Isaac Florentine is a name very well known to Martial Arts movie fans around the globe! Ask around! When it comes to the action genre, everyone who knows their stuff would agree that Isaac is doing fantastic work to illuminate the quality of action movie talent in the west. Looking ahead to his next film, scheduled to begin filming soon, I thought this would be a good opportunity to revisit some of the greatest filmmaking accomplishments of this exceptionally talented director, and encourage those who havn't yet seen his work to start taking notes!
Through early films like Desert Kickboxer and Savate, Isaac began defining his own, unique vision for the spectrum of physical action he'd later showcase. Savate is notable for portraying the little-explored French Kickboxing system of the title and blending the action and western genres in dynamic synergy, a style later revisited for Cold Harvest. Savate also featured Olivier Gruner and set an early pattern of capturing stars at their very best, a talent shared by Sammo Hung, among others, during his Hong Kong work in the 1970s and 80s. Others to be showcased in Isaac's cinematic 'hall of fame' include Gary Daniels and, more recently, Scott Adkins.
Bridge of Dragons was a great vehicle for its two leads, Dolph Lundgren and Cary-Hiroyuki Tagawa, and made full creative use of the unconventional futuristic setting its characters inhabited. However, in my mind, Isaac's first, truly defining (ie sit back and take note) film came in the form of Cold Harvest. Throwing together a mix of action and spaghetti western genre conventions amidst post-apocalyptic chaos, the film set itself apart as a unique and ambitious action outing. Two great 'physical' performances from Gary Daniels and Bryan Genesse gave us an excellent hero and villain story-arc with some truly devastating ballistic and hand-to-hand combat sequences. Cold Harvest remains one of Isaac's best titles from the 1990s. Snap this up if you havn't already!
When I speak to people, a title which seems to have slipped under the radar is Special Forces. Only recently receiving it's UK DVD release, this special ops / war film, for the most part, doesn't sit too far removed from similar genre entries. Yet it remains essential viewing for its impressive (and now historically important) first-time collaboration with energetic, lightning-fast Brit, Scott Adkins. Co-starring as Talbot, an SAS soldier who helps Marshall Teague's band of soldiers, he gets the unrestrained opportunity to deliver an exceptional fight sequence, which culminates in the most exciting scene of the film!
Marking one of his best known projects, Undisputed II took the underrated Walter Hill boxing drama and reinvigorated it with a heavy dose of MMA. Throwing Michael Jai White and Scott Adkins into a prison together, with only one walking away from the battle, this was one fight show fans had to see. And it delivered. Seriously. So much so that in hindsight it puts a lot of other recent Martial Arts films to shame. As well as being a massive accomplishment for Isaac, it cranked up the profiles of Michael and Scott, who both clearly had a lot of talent to share. It's good to see they've both been extremely busy since! Undisputed II even became a cult hit among MMA and UFC fans and its no surprise. When a film of this style is delivered so well, put simply, this is what it all comes down to. Actions speak louder than words!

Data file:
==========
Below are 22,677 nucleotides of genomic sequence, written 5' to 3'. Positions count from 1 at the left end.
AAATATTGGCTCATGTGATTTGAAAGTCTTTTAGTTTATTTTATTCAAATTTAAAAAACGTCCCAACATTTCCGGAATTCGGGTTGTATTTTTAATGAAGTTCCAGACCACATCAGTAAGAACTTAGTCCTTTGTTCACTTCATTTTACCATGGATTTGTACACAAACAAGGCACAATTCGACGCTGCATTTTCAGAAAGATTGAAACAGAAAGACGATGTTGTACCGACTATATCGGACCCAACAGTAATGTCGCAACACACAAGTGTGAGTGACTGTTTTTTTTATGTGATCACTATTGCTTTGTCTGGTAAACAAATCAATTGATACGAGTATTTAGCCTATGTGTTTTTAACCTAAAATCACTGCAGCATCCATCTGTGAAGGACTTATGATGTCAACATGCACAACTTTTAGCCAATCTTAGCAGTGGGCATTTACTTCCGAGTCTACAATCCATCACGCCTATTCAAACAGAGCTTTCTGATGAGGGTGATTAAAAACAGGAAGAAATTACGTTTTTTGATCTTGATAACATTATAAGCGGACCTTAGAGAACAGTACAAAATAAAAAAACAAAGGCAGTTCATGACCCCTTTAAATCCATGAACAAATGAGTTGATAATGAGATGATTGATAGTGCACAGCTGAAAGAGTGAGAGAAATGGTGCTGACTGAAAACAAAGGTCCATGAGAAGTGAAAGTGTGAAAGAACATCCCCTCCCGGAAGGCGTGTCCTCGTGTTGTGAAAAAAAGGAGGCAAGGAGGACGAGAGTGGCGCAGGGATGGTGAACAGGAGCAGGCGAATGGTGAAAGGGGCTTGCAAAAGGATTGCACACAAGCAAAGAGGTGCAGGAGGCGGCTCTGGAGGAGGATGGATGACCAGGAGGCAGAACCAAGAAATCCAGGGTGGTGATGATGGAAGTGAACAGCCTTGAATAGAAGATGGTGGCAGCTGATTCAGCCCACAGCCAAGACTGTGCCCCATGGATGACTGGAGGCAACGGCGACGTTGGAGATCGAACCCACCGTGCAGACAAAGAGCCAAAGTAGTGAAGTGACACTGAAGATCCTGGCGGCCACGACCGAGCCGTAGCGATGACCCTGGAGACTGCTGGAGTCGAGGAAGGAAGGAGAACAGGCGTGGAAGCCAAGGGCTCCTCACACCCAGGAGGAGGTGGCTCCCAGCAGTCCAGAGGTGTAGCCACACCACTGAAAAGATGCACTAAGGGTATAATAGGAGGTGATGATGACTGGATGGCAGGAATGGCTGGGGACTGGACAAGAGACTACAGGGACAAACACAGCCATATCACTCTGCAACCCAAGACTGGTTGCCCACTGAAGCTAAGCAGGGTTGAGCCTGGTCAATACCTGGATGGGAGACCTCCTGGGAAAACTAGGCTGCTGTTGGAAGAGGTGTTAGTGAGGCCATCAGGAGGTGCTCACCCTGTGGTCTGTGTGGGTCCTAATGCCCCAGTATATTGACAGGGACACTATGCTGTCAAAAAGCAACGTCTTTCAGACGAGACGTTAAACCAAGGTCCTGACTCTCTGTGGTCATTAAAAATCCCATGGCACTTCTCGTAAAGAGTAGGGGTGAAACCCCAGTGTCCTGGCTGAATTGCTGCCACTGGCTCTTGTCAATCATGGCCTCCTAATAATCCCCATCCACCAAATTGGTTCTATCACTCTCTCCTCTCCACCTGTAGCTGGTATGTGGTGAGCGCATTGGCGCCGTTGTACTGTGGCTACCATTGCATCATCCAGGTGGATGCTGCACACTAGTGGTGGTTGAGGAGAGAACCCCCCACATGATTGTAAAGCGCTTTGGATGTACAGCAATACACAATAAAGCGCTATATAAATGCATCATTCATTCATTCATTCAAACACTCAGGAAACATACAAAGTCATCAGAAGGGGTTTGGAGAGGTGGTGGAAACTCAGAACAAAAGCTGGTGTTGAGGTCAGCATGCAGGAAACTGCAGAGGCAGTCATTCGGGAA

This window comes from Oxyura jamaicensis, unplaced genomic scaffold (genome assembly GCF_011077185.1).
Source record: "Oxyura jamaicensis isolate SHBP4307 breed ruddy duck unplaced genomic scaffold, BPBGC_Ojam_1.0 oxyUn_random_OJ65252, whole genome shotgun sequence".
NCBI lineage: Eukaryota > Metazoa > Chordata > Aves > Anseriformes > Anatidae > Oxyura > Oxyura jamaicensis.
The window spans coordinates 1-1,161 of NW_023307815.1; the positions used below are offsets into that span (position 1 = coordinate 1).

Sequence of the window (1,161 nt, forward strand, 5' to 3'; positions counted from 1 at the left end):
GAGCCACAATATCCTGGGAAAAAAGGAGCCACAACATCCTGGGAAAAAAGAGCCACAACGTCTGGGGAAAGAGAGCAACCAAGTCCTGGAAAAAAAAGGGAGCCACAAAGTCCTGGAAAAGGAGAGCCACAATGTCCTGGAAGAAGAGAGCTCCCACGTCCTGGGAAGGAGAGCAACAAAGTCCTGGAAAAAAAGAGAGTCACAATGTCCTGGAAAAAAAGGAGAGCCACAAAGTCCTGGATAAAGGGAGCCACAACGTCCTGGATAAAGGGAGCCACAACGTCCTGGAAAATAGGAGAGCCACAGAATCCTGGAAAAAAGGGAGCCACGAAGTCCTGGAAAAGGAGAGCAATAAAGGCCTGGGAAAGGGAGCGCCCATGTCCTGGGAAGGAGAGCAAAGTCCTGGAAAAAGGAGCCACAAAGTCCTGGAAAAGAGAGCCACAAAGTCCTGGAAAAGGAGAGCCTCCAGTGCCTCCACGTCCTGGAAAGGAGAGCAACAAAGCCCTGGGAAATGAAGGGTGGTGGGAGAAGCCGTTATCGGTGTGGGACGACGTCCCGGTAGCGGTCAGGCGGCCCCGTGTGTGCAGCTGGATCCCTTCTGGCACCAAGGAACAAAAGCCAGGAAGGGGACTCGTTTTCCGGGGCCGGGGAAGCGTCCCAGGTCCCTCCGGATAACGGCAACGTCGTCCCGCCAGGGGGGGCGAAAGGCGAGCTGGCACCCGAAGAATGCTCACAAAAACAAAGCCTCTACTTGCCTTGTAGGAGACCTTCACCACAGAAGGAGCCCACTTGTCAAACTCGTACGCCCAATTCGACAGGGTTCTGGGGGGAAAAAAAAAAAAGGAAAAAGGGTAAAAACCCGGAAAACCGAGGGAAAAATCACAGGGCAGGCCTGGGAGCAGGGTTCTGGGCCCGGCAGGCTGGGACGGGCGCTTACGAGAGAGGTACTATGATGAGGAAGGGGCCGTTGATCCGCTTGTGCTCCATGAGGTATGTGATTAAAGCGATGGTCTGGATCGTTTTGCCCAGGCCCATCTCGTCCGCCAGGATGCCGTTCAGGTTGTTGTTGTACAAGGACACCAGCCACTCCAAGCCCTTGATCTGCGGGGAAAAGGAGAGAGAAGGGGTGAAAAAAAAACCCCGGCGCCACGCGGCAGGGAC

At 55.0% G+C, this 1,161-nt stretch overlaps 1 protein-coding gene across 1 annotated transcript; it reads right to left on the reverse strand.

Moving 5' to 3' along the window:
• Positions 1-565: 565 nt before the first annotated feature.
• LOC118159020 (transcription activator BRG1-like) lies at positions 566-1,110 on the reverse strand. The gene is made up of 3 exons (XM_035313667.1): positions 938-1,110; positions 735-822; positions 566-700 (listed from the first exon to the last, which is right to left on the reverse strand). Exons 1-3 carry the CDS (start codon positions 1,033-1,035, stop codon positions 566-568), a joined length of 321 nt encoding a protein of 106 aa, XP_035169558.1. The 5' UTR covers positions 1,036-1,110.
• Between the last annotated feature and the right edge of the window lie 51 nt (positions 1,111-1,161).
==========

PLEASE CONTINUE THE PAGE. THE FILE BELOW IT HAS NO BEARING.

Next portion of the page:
Next, Isaac directed Jean-Claude Van Damme in The Shepherd: Border Patrol. Its a film which broadly delivers the goods but ultimately suffered from post-production interference. Had more control been given to Isaac and his team, there's no doubt the film would have been a great deal more satisfying, most notably during the fight sequences. There are still some great scenes and the Van Damme / Adkins showdown still packs a punch (and spinning kick!). Well worth seeking out!
Ninja presented the unique opportunity to resurge the popular Ninja genre made famous in the 1980s and apply this nostalgic template to a modern day setting. In fact, the concept of a modern day Ninja, utilising stealth technology and modern weapons seems so obvious its a surprise it hasn't been tackled more often! Importantly, Ninja also served up the first leading role for Scott Adkins, by now a regular collaborator, and allowed him to take centre stage in an epic, stylised battle of old versus new. Again, capturing the best elements of his stars, Isaac made full use of Adkins' skills and athleticism, a trait that can't be said for any filmmaker who fails to use the talent available. Ninja is another great outing for Isaac and Scott and should be high on the priority list of any Martial Arts and action movie fan!
Undisputed III marked the highly anticipated return from former villain, Uri Boyka (Scott Adkins), now an anti-hero in an impossible, against the odds situation. Raising the bar on the mind-blowing action seen in Undisputed II, Isaac did the impossible and stunned an audience who thought it couldn't be topped. Packing the arena with even more top-tier, up and coming stars, like Marko Zaror and Lateef Crowder, Boyka was no longer an invincible fighting machine and had to raise his game to compete at the next level. Undisputed III is a rare sequel that raised the stakes and serves up a real lesson for physical action cinema, impressive on virtually all fronts!
Next, Isaac and Scott team up once again for Blood Hostage, due to begin filming early next year. This time depicting the devastating system of Krav Maga, the film already sounds like a bold project to take their work in yet another groundbreaking direction. As a filmmaker devoted to raising the standard with every project, there can be no doubt Isaac is an extremely important and heavily underrated director to watch out for. Action and Martial Arts movie fans have long known this, hopefully it won't be long before everyone else takes notice. Spread the word!